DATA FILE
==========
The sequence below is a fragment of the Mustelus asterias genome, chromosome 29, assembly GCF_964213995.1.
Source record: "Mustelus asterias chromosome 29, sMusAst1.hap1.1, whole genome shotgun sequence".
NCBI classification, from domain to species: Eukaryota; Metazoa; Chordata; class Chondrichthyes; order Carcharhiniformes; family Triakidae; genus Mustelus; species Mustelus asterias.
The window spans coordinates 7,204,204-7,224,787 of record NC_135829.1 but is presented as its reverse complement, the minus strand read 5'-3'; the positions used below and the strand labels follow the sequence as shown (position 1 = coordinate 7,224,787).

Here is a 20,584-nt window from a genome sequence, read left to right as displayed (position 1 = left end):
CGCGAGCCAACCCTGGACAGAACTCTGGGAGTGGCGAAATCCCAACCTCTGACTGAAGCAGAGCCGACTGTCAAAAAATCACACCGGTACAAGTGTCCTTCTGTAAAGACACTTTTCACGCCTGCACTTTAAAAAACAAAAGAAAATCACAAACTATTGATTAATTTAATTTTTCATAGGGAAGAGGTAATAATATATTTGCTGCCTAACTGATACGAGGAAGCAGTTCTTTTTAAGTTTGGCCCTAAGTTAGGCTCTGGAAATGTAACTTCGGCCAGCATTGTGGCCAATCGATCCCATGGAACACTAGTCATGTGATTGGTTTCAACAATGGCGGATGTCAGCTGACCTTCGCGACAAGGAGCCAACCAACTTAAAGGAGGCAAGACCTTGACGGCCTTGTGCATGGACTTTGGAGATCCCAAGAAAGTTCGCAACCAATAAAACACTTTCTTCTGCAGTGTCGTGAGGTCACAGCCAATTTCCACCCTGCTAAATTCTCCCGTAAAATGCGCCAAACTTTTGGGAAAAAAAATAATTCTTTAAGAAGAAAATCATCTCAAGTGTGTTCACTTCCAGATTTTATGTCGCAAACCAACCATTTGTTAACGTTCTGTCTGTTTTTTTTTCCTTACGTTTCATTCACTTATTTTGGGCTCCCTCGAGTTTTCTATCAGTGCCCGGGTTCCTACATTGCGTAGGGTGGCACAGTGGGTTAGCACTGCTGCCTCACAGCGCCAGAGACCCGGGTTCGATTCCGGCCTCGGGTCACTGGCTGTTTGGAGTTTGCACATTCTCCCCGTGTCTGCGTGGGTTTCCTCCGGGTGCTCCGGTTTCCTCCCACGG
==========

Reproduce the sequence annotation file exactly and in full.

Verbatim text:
The sequence below is a fragment of the Mustelus asterias genome, chromosome 29, assembly GCF_964213995.1.
Source record: "Mustelus asterias chromosome 29, sMusAst1.hap1.1, whole genome shotgun sequence".
NCBI classification, from domain to species: Eukaryota; Metazoa; Chordata; class Chondrichthyes; order Carcharhiniformes; family Triakidae; genus Mustelus; species Mustelus asterias.
The window spans coordinates 7,204,204-7,224,787 of record NC_135829.1 but is presented as its reverse complement, the minus strand read 5'-3'; the positions used below and the strand labels follow the sequence as shown (position 1 = coordinate 7,224,787).

Here is a 20,584-nt window from a genome sequence, read left to right as displayed (position 1 = left end):
CGCGAGCCAACCCTGGACAGAACTCTGGGAGTGGCGAAATCCCAACCTCTGACTGAAGCAGAGCCGACTGTCAAAAAATCACACCGGTACAAGTGTCCTTCTGTAAAGACACTTTTCACGCCTGCACTTTAAAAAACAAAAGAAAATCACAAACTATTGATTAATTTAATTTTTCATAGGGAAGAGGTAATAATATATTTGCTGCCTAACTGATACGAGGAAGCAGTTCTTTTTAAGTTTGGCCCTAAGTTAGGCTCTGGAAATGTAACTTCGGCCAGCATTGTGGCCAATCGATCCCATGGAACACTAGTCATGTGATTGGTTTCAACAATGGCGGATGTCAGCTGACCTTCGCGACAAGGAGCCAACCAACTTAAAGGAGGCAAGACCTTGACGGCCTTGTGCATGGACTTTGGAGATCCCAAGAAAGTTCGCAACCAATAAAACACTTTCTTCTGCAGTGTCGTGAGGTCACAGCCAATTTCCACCCTGCTAAATTCTCCCGTAAAATGCGCCAAACTTTTGGGAAAAAAAATAATTCTTTAAGAAGAAAATCATCTCAAGTGTGTTCACTTCCAGATTTTATGTCGCAAACCAACCATTTGTTAACGTTCTGTCTGTTTTTTTTTCCTTACGTTTCATTCACTTATTTTGGGCTCCCTCGAGTTTTCTATCAGTGCCCGGGTTCCTACATTGCGTAGGGTGGCACAGTGGGTTAGCACTGCTGCCTCACAGCGCCAGAGACCCGGGTTCGATTCCGGCCTCGGGTCACTGGCTGTTTGGAGTTTGCACATTCTCCCCGTGTCTGCGTGGGTTTCCTCCGGGTGCTCCGGTTTCCTCCCACGG